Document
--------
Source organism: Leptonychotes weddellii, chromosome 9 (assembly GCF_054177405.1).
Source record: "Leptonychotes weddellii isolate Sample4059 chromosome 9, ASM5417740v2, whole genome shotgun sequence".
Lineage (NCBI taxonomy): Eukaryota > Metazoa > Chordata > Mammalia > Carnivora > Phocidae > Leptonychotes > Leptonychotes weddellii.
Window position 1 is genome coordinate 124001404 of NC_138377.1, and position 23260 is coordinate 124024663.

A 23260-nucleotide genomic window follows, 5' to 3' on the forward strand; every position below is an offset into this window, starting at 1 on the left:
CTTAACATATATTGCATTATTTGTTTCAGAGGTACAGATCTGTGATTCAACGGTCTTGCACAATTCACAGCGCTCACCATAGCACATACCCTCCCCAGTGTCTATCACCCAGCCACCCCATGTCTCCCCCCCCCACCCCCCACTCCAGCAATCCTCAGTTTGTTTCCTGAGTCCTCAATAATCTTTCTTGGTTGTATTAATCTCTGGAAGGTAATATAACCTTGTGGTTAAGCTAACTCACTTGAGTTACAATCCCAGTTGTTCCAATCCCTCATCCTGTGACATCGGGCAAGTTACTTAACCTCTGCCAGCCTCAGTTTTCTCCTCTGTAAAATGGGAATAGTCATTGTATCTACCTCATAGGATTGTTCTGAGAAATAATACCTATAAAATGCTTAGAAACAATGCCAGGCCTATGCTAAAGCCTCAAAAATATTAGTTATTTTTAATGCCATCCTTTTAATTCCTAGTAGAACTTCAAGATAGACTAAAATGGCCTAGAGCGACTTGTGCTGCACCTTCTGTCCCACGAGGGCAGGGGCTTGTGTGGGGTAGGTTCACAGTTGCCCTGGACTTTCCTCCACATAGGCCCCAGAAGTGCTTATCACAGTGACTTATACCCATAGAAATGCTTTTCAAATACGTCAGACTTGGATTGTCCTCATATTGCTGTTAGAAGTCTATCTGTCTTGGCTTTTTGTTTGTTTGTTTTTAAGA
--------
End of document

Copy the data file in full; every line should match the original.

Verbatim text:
Source organism: Leptonychotes weddellii, chromosome 9 (assembly GCF_054177405.1).
Source record: "Leptonychotes weddellii isolate Sample4059 chromosome 9, ASM5417740v2, whole genome shotgun sequence".
Lineage (NCBI taxonomy): Eukaryota > Metazoa > Chordata > Mammalia > Carnivora > Phocidae > Leptonychotes > Leptonychotes weddellii.
Window position 1 is genome coordinate 124001404 of NC_138377.1, and position 23260 is coordinate 124024663.

A 23260-nucleotide genomic window follows, 5' to 3' on the forward strand; every position below is an offset into this window, starting at 1 on the left:
CTTAACATATATTGCATTATTTGTTTCAGAGGTACAGATCTGTGATTCAACGGTCTTGCACAATTCACAGCGCTCACCATAGCACATACCCTCCCCAGTGTCTATCACCCAGCCACCCCATGTCTCCCCCCCCCACCCCCCACTCCAGCAATCCTCAGTTTGTTTCCTGAGTCCTCAATAATCTTTCTTGGTTGTATTAATCTCTGGAAGGTAATATAACCTTGTGGTTAAGCTAACTCACTTGAGTTACAATCCCAGTTGTTCCAATCCCTCATCCTGTGACATCGGGCAAGTTACTTAACCTCTGCCAGCCTCAGTTTTCTCCTCTGTAAAATGGGAATAGTCATTGTATCTACCTCATAGGATTGTTCTGAGAAATAATACCTATAAAATGCTTAGAAACAATGCCAGGCCTATGCTAAAGCCTCAAAAATATTAGTTATTTTTAATGCCATCCTTTTAATTCCTAGTAGAACTTCAAGATAGACTAAAATGGCCTAGAGCGACTTGTGCTGCACCTTCTGTCCCACGAGGGCAGGGGCTTGTGTGGGGTAGGTTCACAGTTGCCCTGGACTTTCCTCCACATAGGCCCCAGAAGTGCTTATCACAGTGACTTATACCCATAGAAATGCTTTTCAAATACGTCAGACTTGGATTGTCCTCATATTGCTGTTAGAAGTCTATCTGTCTTGGCTTTTTGTTTGTTTGTTTTTAAGA